The basic mechanisms of pruning & plasticity may be known, but how they interact with the growth of new neurons that appear only later in life is not well known. Indeed, it is only recently that neuron growth into adulthood was generally accepted. As @gbrooks9 points out, the role of forehead box P2 protein in brain development (new growth & synaptic plasticity) is a hot topic of current research. I await an explanation of how a Frenchman, who had severe hydrocephalus as a child, could operate as an adult in today’s society when over 90% of his brain cells had been destroyed by the pressure. Somehow, as his original brain cells were being destroyed, the remainder (probably with the aid of new cells) managed to compensate. Even when (not just IF) science uncovers the mechanisms, the brain seems to be a ‘miraculous’ organ.
Al Leo


(Stephen Matheson) #21

There is certainly a lot that we don’t know, but there is no indication that mechanisms of human neural plasticity (referring to rewiring of synapses and/or pruning of axons/dendrites) are even slightly different than in other animals. Adult neurogenesis is common throughout the vertebrates, and there is no indication that plasticity and remodeling are any different in newly-born adult neurons of humans than in the same neurons in any other mammal. And I guess I disagree that adult neurogenesis is a recently accepted thing; it’s been undisputed in the rodent olfactory system and hippocampus for decades. In humans, adult neurogenesis in the hippocampus has been known for nearly 20 years, and was strongly suspected long before that. (I guess this is the right time to disclose that I have a PhD in neuroscience and my specialty is developmental neurobiology.) An excellent review article is linked below.

What does seem to be different in humans is the extent of adult neurogenesis in the striatum. No one knows yet what this means. And that’s certainly very interesting.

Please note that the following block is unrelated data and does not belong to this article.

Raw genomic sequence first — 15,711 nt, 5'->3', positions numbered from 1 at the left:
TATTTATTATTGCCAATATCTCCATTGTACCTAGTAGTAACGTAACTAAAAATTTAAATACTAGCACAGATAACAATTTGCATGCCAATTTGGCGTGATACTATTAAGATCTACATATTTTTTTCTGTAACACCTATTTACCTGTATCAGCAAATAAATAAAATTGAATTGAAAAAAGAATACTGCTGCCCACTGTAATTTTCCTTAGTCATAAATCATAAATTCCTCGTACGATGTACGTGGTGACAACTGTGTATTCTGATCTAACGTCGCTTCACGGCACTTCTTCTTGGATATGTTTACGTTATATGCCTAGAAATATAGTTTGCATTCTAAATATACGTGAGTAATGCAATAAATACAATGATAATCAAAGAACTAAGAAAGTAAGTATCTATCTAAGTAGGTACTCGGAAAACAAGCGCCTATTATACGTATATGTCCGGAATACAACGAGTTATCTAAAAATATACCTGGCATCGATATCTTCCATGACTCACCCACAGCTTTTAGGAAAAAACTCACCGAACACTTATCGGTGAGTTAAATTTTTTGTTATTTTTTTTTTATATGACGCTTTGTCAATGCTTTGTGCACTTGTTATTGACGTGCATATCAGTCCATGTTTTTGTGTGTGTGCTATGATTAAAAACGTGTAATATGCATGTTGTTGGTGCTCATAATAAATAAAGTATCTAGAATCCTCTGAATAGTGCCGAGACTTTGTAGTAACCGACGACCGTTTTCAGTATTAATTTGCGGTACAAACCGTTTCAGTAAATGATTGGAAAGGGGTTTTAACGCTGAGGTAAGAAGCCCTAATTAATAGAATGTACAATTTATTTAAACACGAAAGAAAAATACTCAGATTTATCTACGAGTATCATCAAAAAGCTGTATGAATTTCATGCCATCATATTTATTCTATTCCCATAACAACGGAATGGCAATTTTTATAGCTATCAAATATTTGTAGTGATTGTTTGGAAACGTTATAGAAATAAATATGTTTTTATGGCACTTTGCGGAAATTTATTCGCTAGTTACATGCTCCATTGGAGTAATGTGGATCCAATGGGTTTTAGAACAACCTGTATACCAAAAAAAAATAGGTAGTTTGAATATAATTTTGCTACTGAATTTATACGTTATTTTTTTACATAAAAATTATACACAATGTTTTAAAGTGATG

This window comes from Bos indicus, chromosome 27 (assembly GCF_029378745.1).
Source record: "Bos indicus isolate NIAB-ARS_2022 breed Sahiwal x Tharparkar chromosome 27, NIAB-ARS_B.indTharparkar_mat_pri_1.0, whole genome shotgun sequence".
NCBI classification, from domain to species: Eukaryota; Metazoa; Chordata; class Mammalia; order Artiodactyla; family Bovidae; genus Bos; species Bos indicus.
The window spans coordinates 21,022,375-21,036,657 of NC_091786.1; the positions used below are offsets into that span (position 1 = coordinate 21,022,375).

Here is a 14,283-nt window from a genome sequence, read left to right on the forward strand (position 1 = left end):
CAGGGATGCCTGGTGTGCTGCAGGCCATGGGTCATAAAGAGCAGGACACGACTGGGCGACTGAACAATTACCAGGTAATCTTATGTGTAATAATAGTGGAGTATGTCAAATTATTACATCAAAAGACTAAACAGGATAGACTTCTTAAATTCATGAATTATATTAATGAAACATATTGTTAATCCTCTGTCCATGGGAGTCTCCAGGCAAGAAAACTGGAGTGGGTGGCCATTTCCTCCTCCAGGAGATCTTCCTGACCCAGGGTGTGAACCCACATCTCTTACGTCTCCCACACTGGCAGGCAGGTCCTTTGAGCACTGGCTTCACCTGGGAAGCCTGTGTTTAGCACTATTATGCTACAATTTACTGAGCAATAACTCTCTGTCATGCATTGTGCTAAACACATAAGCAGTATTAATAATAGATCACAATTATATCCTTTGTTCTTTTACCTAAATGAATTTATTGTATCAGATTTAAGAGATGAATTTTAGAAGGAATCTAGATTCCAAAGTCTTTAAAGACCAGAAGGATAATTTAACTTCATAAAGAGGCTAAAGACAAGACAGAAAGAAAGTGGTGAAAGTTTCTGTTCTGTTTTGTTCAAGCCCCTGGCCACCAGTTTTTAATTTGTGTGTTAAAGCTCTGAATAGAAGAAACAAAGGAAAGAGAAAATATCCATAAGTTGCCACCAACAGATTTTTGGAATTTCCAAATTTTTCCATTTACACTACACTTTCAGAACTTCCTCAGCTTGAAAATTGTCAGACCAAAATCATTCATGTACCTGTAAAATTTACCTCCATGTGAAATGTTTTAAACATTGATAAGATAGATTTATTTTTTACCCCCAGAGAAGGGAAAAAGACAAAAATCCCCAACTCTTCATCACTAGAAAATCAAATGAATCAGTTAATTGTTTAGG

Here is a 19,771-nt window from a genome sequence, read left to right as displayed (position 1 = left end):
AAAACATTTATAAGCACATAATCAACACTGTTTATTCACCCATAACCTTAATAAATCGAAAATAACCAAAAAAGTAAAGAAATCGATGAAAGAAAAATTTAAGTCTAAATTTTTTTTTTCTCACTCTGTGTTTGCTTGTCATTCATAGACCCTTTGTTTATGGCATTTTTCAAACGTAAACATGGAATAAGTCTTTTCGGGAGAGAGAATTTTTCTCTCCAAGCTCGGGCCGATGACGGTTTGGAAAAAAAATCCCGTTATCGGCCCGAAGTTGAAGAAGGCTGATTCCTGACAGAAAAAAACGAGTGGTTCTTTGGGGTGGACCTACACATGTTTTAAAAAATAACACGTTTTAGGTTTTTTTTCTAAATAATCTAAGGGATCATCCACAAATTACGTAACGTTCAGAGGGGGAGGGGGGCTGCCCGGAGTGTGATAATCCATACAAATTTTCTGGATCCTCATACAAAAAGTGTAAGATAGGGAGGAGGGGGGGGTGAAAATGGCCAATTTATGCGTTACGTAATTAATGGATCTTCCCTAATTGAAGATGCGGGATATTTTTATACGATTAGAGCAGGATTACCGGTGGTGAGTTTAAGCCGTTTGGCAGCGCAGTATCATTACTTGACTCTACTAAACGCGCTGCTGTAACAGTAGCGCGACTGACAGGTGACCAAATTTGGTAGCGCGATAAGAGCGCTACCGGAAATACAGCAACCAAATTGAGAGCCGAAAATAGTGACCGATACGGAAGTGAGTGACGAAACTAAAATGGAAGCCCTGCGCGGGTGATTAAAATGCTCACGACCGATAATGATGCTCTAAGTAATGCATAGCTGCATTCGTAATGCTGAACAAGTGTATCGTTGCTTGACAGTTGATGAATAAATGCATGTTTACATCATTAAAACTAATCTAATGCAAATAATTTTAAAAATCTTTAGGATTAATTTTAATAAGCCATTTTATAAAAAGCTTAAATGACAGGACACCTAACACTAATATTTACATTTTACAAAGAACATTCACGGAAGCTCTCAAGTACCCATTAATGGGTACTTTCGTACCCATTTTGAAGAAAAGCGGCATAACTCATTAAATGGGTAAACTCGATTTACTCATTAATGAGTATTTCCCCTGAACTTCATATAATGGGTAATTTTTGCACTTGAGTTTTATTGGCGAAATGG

In short, we have very little reason to suspect that human synaptic plasticity or wiring, in embryos or adults, is unique. We have the apparently primate-specific neurogenesis in the adult striatum. And we have evidence that genetic regulatory systems show human-specific patterns in the brain. But I don’t think you can make a scientific case for humans being different from other mammals in their pruning or their “use it or lose it” systems. And, for my part, I don’t quite understand why you would want to.

Adult Neurogenesis in Humans- Common and Unique Traits in Mammals


(Albert Leo) #22

I really do appreciate your responses, Stephan. You are filling in some pretty large gaps in my education. And you are correct in an observation about my motivation being “non-scientific” in nature.[quote=“sfmatheson, post:21, topic:34294”]
But I don’t think you can make a scientific case for humans being different from other mammals in their pruning or their “use it or lose it” systems. And, for my part, I don’t quite understand why you would want to.
[/quote]

Deep inside me, I believe that in some ways we are created in God’s Image–that we are truly a different form of life that can have unique value. I know it is foolish to think that this can be supported scientifically, but it can’t help motivate the research in that direction.
Al Leo